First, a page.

How much of downside does AUD have against the USD in a fully-anticipated rate cut scenario? That is the big question for currency traders today, and the answer will be released at 12:30pm Singapore time as the Reserve Bank of Australia (RBA) will announce its interest rate decision.
The futures market suggests that market participants are expecting a 97.9% probability of a 25bps cut and a 2.1% chance of a 50bps cut.
Those who bet the Aussie to tumble might be disappointed as markets nowadays act on expectation and unwind on fact. More importantly, the US dollar index has likely reached its peak and entered into correction as trade concerns weigh on America’s economic growth. Tepid growth outlook has led markets to believe the Fed will soon cut interest rates, up to twice by the end of this year. The US treasury curve has shifted lower in the past month, and the 10-year treasury yield diving over 50bps to only 2.09%. This has led to the yield curve becoming even more inverted, spurring fears of an economic recession.
A weaker dollar will cushion the downside for the AUD/USD despite any RBA rate cuts. If the RBA cuts its rate as expected, the AUD may still see a knee-jerk decline. However, it is unlikely to stay down for long given the fact of a broad dollar retracement. If the RBA holds its rate unchanged, an unwinding of short Aussie positions will lead to a spike up in AUD as the market will be disappointed.
Technically, AUD/USD has formed a ‘higher high’ in its 4-hour chart. Fibonacci Extension suggests its immediate resistance level at 0.697 (100% Fibonacci), followed by 0.700 (127.2% Fibonacci). Immediate support level can be found at 0.695(78.6%) and 0.694 (61.8%).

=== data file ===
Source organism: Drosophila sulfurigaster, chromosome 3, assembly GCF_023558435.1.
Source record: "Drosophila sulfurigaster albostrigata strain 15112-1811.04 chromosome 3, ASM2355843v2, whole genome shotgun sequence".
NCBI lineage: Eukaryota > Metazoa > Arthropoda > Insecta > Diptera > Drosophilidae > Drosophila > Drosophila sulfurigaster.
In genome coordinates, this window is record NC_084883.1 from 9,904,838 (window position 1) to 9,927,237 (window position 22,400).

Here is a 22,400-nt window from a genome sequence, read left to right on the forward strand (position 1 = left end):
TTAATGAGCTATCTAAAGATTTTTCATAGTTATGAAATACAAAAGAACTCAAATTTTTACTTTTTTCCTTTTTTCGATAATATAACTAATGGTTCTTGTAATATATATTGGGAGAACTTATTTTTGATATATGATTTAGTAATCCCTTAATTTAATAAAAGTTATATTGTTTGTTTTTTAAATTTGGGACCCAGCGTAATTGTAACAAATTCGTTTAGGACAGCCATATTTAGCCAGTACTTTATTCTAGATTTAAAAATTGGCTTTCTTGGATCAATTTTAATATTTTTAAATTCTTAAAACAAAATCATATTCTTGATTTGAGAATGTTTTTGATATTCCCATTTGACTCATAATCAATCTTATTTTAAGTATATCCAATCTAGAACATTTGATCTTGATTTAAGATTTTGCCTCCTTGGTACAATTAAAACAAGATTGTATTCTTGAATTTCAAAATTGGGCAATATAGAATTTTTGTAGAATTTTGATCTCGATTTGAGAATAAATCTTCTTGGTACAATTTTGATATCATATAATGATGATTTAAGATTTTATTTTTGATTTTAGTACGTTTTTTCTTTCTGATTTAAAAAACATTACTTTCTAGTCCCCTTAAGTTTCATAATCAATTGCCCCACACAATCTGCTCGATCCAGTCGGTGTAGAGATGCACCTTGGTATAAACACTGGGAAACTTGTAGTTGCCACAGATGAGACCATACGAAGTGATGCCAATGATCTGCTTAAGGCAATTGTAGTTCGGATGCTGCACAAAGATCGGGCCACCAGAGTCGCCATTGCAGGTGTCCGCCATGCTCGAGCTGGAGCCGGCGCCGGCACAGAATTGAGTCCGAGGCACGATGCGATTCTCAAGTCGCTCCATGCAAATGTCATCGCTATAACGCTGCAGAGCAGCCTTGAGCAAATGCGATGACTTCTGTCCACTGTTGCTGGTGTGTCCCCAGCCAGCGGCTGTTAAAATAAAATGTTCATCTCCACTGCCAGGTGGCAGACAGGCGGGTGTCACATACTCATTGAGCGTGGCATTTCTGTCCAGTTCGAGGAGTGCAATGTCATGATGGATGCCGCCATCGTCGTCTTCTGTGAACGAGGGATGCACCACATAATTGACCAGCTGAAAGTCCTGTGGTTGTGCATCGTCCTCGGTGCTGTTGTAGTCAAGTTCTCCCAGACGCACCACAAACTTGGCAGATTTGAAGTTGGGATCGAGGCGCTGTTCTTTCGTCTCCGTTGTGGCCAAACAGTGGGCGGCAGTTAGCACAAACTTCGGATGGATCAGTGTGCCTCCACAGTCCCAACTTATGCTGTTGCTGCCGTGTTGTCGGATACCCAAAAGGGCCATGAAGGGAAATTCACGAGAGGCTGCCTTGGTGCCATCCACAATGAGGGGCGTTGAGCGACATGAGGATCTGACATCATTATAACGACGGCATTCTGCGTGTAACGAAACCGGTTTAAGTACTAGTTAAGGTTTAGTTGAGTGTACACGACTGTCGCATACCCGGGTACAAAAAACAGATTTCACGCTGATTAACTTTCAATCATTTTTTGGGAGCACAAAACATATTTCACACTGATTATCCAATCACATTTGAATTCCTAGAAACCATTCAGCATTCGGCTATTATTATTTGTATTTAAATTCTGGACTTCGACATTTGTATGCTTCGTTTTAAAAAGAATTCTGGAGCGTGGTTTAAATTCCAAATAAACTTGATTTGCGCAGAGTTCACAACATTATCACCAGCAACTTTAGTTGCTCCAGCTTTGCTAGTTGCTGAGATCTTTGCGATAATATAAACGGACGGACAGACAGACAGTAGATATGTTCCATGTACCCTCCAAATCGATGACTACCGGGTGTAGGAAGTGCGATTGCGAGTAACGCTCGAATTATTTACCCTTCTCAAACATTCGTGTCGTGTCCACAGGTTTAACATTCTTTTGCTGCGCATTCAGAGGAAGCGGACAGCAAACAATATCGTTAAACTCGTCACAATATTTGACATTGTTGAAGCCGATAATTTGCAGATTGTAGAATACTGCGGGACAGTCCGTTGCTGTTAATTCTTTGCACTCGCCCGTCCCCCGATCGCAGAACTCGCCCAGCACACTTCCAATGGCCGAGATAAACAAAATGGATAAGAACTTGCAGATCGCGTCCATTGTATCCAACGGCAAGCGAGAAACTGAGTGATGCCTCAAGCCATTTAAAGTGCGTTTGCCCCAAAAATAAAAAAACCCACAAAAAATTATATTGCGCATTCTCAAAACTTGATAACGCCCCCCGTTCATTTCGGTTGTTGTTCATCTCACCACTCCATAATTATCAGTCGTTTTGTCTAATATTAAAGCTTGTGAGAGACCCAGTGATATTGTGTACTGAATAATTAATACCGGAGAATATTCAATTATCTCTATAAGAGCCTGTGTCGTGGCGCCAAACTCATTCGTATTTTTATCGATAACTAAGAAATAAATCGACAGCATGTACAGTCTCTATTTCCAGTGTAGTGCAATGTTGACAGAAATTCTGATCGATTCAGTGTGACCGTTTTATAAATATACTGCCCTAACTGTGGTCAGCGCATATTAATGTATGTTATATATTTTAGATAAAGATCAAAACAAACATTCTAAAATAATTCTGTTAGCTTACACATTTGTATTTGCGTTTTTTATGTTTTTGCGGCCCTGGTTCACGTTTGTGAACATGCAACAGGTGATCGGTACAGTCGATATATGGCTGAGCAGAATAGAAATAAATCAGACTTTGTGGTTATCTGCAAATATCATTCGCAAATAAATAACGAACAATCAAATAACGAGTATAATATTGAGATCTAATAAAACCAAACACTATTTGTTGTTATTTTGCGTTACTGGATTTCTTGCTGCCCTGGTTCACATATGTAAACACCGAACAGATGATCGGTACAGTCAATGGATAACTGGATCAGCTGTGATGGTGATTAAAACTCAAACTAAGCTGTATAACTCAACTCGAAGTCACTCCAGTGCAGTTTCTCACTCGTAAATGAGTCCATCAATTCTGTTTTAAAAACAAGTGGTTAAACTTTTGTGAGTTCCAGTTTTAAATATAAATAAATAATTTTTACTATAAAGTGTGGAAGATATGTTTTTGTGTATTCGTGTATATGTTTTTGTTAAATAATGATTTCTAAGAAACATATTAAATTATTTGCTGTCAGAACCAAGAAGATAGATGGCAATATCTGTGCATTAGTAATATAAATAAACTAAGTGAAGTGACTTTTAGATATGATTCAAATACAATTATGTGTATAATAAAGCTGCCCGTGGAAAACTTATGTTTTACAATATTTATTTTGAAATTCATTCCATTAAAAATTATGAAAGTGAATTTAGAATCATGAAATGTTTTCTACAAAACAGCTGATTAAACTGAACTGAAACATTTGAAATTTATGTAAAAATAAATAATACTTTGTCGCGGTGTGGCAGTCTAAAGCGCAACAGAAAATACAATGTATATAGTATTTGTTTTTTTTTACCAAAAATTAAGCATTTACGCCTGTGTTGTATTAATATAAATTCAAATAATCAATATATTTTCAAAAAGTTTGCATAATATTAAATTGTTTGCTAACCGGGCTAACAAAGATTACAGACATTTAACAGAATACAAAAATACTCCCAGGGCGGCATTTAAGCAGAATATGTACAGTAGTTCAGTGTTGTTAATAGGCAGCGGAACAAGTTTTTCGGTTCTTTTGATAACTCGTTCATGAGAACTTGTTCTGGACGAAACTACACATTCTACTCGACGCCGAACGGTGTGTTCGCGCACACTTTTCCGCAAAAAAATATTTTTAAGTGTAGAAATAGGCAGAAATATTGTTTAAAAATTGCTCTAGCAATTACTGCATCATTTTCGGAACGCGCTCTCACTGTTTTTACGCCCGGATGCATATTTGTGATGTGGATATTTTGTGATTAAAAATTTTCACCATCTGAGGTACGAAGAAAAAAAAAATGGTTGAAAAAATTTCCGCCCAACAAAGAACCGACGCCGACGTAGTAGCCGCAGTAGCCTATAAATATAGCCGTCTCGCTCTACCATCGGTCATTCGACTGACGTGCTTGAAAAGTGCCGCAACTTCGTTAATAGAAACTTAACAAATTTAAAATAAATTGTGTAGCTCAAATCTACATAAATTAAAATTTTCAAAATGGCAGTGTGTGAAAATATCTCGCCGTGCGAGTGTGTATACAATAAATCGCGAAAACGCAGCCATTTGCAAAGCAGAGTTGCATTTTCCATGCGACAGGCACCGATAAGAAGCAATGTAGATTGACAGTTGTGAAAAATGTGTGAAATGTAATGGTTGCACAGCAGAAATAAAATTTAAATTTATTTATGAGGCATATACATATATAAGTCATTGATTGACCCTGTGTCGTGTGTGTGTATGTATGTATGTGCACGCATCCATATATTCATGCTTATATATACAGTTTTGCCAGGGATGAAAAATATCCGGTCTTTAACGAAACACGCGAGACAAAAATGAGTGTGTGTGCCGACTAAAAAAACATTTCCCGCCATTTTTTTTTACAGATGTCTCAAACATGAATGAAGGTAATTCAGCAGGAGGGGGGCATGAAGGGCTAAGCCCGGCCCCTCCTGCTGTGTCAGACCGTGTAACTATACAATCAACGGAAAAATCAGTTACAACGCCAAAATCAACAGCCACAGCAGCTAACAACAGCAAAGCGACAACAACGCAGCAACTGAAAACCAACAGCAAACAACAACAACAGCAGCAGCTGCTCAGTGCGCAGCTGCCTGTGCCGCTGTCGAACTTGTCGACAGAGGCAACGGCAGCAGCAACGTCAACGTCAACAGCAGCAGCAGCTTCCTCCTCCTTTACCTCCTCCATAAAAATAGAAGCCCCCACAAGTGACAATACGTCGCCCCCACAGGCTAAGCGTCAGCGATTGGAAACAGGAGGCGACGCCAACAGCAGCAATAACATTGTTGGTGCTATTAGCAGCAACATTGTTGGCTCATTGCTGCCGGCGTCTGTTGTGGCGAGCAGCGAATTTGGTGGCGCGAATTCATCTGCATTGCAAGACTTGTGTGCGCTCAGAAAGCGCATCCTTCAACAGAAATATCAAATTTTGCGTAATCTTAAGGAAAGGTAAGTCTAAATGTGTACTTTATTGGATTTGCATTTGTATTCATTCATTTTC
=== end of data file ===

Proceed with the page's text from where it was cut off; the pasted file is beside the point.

For the equities market, the sky remains cloudy as US technology giants – Google, Apple, Facebook and Amazon – are facing multiple antitrust investigations. This led to a 1.6% decline in the NASDAQ index although the Dow Jones Index managed to close marginally higher. Gold prices surged for a second day to US$ 1,326 – a five month high, while crude oil slumped further to US$ 62.4.
Manufacturing activity in Singapore continued its downward trajectory as global demand cooled and trade frictions heightened. Singapore’s PMI reading ended a 32-consecutive month of expansion in May and entered into contraction. The figure is in line with a broad slowdown in manufacturing activities across the globe as cyclical slowdown deepens on the rise of detrimental trade tariffs.
With trade tariffs between the US and China kicking in end-May and early June, new orders and exports are likely to remain weak in the months to come. Higher imports and input prices are likely to inhibit profit margin and higher prices will eventually be transferred to end users.
CMC Markets is an execution-only service provider. The material (whether or not it states any opinions) is for general information purposes only, and does not take into account your personal circumstances or objectives. Nothing in this material is (or should be considered to be) financial, investment or other advice on which reliance should be placed. No opinion given in the material constitutes a recommendation by CMC Markets or the author that any particular investment, security, transaction or investment strategy is suitable for any specific person. The material has not been prepared in accordance with legal requirements designed to promote the independence of investment research. Although we are not specifically prevented from dealing before providing this material, we do not seek to take advantage of the material prior to its dissemination.